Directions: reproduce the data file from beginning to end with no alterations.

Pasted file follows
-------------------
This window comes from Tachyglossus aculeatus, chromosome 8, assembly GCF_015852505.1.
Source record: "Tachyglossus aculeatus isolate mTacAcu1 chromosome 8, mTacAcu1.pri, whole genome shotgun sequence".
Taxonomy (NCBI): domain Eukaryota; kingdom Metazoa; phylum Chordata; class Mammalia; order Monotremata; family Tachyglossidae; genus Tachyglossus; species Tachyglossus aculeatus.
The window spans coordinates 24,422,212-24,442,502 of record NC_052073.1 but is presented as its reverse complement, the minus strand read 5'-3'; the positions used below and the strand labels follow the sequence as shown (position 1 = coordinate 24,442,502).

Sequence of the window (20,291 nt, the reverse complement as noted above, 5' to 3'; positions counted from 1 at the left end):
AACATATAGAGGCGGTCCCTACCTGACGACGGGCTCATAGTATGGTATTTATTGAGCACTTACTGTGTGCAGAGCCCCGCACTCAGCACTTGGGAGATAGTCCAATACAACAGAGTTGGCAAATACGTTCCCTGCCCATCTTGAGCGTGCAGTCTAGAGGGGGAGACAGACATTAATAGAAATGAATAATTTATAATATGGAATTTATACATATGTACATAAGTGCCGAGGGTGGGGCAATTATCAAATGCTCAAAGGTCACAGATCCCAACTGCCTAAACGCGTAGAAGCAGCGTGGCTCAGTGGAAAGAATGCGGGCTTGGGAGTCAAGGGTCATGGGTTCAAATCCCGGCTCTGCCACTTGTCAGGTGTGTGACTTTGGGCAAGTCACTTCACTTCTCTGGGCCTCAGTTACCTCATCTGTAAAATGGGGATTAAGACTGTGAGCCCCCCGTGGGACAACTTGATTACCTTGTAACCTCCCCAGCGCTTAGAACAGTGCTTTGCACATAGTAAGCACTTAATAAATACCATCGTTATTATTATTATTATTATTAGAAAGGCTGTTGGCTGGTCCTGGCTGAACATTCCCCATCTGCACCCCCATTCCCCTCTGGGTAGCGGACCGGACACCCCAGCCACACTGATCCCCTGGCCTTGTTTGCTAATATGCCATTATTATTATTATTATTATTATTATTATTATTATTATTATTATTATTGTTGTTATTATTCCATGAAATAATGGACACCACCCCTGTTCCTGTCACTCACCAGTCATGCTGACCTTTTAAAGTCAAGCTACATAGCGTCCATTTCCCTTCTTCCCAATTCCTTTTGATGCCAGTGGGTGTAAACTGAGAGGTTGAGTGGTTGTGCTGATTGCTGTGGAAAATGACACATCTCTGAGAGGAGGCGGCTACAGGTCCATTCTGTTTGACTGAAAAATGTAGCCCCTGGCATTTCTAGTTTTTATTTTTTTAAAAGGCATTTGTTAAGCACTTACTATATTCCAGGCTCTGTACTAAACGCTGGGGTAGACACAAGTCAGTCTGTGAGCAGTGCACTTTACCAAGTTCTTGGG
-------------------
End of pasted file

This window comes from Tachyglossus aculeatus, chromosome 8, assembly GCF_015852505.1.
Source record: "Tachyglossus aculeatus isolate mTacAcu1 chromosome 8, mTacAcu1.pri, whole genome shotgun sequence".
Taxonomy (NCBI): domain Eukaryota; kingdom Metazoa; phylum Chordata; class Mammalia; order Monotremata; family Tachyglossidae; genus Tachyglossus; species Tachyglossus aculeatus.
The window spans coordinates 24,422,212-24,442,502 of record NC_052073.1 but is presented as its reverse complement, the minus strand read 5'-3'; the positions used below and the strand labels follow the sequence as shown (position 1 = coordinate 24,442,502).

Sequence of the window (20,291 nt, the reverse complement as noted above, 5' to 3'; positions counted from 1 at the left end):
AACATATAGAGGCGGTCCCTACCTGACGACGGGCTCATAGTATGGTATTTATTGAGCACTTACTGTGTGCAGAGCCCCGCACTCAGCACTTGGGAGATAGTCCAATACAACAGAGTTGGCAAATACGTTCCCTGCCCATCTTGAGCGTGCAGTCTAGAGGGGGAGACAGACATTAATAGAAATGAATAATTTATAATATGGAATTTATACATATGTACATAAGTGCCGAGGGTGGGGCAATTATCAAATGCTCAAAGGTCACAGATCCCAACTGCCTAAACGCGTAGAAGCAGCGTGGCTCAGTGGAAAGAATGCGGGCTTGGGAGTCAAGGGTCATGGGTTCAAATCCCGGCTCTGCCACTTGTCAGGTGTGTGACTTTGGGCAAGTCACTTCACTTCTCTGGGCCTCAGTTACCTCATCTGTAAAATGGGGATTAAGACTGTGAGCCCCCCGTGGGACAACTTGATTACCTTGTAACCTCCCCAGCGCTTAGAACAGTGCTTTGCACATAGTAAGCACTTAATAAATACCATCGTTATTATTATTATTATTATTAGAAAGGCTGTTGGCTGGTCCTGGCTGAACATTCCCCATCTGCACCCCCATTCCCCTCTGGGTAGCGGACCGGACACCCCAGCCACACTGATCCCCTGGCCTTGTTTGCTAATATGCCATTATTATTATTATTATTATTATTATTATTATTATTATTATTATTATTGTTGTTATTATTCCATGAAATAATGGACACCACCCCTGTTCCTGTCACTCACCAGTCATGCTGACCTTTTAAAGTCAAGCTACATAGCGTCCATTTCCCTTCTTCCCAATTCCTTTTGATGCCAGTGGGTGTAAACTGAGAGGTTGAGTGGTTGTGCTGATTGCTGTGGAAAATGACACATCTCTGAGAGGAGGCGGCTACAGGTCCATTCTGTTTGACTGAAAAATGTAGCCCCTGGCATTTCTAGTTTTTATTTTTTTAAAAGGCATTTGTTAAGCACTTACTATATTCCAGGCTCTGTACTAAACGCTGGGGTAGACACAAGTCAGTCTGTGAGCAGTGCACTTTACCAAGTTCTTGGG